A sound continuous improvement program can demonstrate:

  • baseline – the current situation the home is trying to change
  • planned improvements and the expected benefit to residents– this includes assigning priorities among improvement activities
  • monitoring – systems to monitor a new process or activity during its implementation including through key milestones or interim indicators
  • evaluation – systems to monitor a new process or activity once it has been implemented, which should help ensure its sustainability and capture the actual improvements.

How do we assess continuous improvement?
The Accreditation Standards include requirements for continuous improvement specific to each of the four standards. An explanation of the considerations in assessing a home’s performance in relation to the expected outcomes is provided in the Results and processes guide (583kb).

Continuous improvement does not mean a home must have plans for improvement in relation to every expected outcome but homes should monitor performance against the Accreditation Standards in order to quickly rectify issues and therefore ensure good quality of care and services to residents.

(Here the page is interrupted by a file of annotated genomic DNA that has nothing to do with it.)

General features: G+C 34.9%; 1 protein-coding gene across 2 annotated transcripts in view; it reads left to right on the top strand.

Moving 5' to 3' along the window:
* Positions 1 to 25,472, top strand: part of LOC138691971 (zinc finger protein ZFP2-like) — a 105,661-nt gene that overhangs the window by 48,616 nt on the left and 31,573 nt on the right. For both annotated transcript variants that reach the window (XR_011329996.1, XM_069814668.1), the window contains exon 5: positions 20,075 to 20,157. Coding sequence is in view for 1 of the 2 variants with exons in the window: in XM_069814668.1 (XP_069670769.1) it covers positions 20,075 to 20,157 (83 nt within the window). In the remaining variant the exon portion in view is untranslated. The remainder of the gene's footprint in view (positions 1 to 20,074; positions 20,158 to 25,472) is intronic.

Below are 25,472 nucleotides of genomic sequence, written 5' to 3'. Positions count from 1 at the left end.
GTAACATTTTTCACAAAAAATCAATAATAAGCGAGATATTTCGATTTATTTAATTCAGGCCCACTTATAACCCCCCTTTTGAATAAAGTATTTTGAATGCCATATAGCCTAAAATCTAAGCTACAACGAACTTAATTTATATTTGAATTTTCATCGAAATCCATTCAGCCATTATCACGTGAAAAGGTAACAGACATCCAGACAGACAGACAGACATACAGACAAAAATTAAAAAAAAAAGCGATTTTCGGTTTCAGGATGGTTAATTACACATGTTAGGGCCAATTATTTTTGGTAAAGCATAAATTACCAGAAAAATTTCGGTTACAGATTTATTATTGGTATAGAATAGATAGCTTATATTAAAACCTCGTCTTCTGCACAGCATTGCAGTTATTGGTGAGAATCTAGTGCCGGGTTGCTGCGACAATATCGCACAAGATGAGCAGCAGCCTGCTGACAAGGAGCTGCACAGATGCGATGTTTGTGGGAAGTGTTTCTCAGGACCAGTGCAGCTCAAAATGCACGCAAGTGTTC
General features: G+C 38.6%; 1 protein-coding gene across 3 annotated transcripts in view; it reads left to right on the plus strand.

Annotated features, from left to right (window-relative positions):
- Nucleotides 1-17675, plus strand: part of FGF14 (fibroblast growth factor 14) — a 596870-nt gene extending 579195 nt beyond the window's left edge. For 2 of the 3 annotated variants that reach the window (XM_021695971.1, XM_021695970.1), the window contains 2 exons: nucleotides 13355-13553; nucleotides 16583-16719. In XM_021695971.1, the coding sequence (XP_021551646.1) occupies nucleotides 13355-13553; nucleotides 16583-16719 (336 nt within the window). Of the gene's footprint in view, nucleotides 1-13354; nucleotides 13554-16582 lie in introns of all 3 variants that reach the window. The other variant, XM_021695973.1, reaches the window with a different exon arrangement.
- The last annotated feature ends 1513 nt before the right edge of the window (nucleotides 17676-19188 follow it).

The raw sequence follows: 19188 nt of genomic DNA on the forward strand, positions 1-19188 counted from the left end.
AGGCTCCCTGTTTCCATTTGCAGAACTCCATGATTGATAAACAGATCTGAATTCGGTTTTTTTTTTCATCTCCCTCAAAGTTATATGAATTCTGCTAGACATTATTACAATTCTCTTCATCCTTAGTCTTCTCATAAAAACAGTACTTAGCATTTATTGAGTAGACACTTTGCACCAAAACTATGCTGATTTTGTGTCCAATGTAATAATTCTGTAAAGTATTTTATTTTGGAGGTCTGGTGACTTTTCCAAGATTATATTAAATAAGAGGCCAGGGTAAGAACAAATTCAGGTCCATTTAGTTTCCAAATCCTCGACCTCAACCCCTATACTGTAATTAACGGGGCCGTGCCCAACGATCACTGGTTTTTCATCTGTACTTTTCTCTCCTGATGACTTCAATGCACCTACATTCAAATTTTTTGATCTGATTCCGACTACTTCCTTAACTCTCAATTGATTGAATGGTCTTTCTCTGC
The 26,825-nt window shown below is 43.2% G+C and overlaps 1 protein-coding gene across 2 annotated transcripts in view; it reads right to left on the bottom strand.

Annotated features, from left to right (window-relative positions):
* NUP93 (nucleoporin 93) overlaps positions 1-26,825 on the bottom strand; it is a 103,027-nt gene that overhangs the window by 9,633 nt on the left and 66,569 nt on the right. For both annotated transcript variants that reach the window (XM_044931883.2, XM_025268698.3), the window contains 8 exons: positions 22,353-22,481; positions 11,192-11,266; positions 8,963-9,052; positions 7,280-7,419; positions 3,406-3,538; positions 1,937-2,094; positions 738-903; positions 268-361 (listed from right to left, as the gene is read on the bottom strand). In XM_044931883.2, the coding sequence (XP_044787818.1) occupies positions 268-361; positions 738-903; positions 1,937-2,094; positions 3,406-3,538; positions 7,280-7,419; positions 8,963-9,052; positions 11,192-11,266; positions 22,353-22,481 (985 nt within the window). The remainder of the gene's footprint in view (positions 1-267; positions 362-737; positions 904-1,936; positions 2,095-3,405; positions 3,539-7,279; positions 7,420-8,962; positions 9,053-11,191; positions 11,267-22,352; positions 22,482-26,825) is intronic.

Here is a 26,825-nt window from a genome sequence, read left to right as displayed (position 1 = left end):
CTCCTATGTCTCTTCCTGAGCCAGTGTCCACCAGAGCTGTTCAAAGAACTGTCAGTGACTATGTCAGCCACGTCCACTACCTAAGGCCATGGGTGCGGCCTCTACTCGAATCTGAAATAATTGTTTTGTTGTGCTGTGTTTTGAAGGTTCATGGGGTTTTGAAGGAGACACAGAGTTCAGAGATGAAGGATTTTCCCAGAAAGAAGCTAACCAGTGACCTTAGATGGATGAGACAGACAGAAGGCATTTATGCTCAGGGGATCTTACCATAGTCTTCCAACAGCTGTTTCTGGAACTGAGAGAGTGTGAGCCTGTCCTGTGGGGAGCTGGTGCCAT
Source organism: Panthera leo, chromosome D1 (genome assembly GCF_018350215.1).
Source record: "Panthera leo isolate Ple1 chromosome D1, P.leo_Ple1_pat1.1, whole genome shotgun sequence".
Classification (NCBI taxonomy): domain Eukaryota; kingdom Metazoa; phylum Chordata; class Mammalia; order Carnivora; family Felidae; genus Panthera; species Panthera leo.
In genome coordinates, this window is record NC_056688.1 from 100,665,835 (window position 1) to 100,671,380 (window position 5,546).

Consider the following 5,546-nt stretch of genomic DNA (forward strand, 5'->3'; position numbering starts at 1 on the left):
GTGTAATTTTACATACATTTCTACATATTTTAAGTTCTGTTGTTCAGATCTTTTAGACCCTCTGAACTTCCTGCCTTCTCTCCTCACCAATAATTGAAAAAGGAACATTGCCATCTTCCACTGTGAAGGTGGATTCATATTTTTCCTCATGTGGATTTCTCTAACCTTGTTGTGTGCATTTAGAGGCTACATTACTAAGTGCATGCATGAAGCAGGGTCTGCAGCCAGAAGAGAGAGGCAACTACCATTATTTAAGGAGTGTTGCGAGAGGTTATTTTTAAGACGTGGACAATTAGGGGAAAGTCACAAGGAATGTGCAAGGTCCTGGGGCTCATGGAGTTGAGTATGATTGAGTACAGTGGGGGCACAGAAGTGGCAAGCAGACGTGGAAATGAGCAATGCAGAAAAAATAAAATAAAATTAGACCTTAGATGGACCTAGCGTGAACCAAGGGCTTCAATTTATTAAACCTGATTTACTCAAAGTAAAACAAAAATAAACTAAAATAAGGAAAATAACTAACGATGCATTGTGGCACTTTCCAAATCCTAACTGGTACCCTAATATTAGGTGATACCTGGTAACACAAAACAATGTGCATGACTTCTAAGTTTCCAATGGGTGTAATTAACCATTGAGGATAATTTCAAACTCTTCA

How can homes implement improvements in a structured manner?
The following model is used by assessment teams to review a homes’ continuous improvement processes:
Contiuous improvement cycle
Plan the improvement
Actively pursuing continuous improvement requires a systematic evaluation and improvement of service quality at various levels including researching possible solutions for improvement priorities, being receptive to suggestions for improvement from residents, representatives and staff, and assessing the practicality of new methods or technologies in terms of the home’s overall planning process.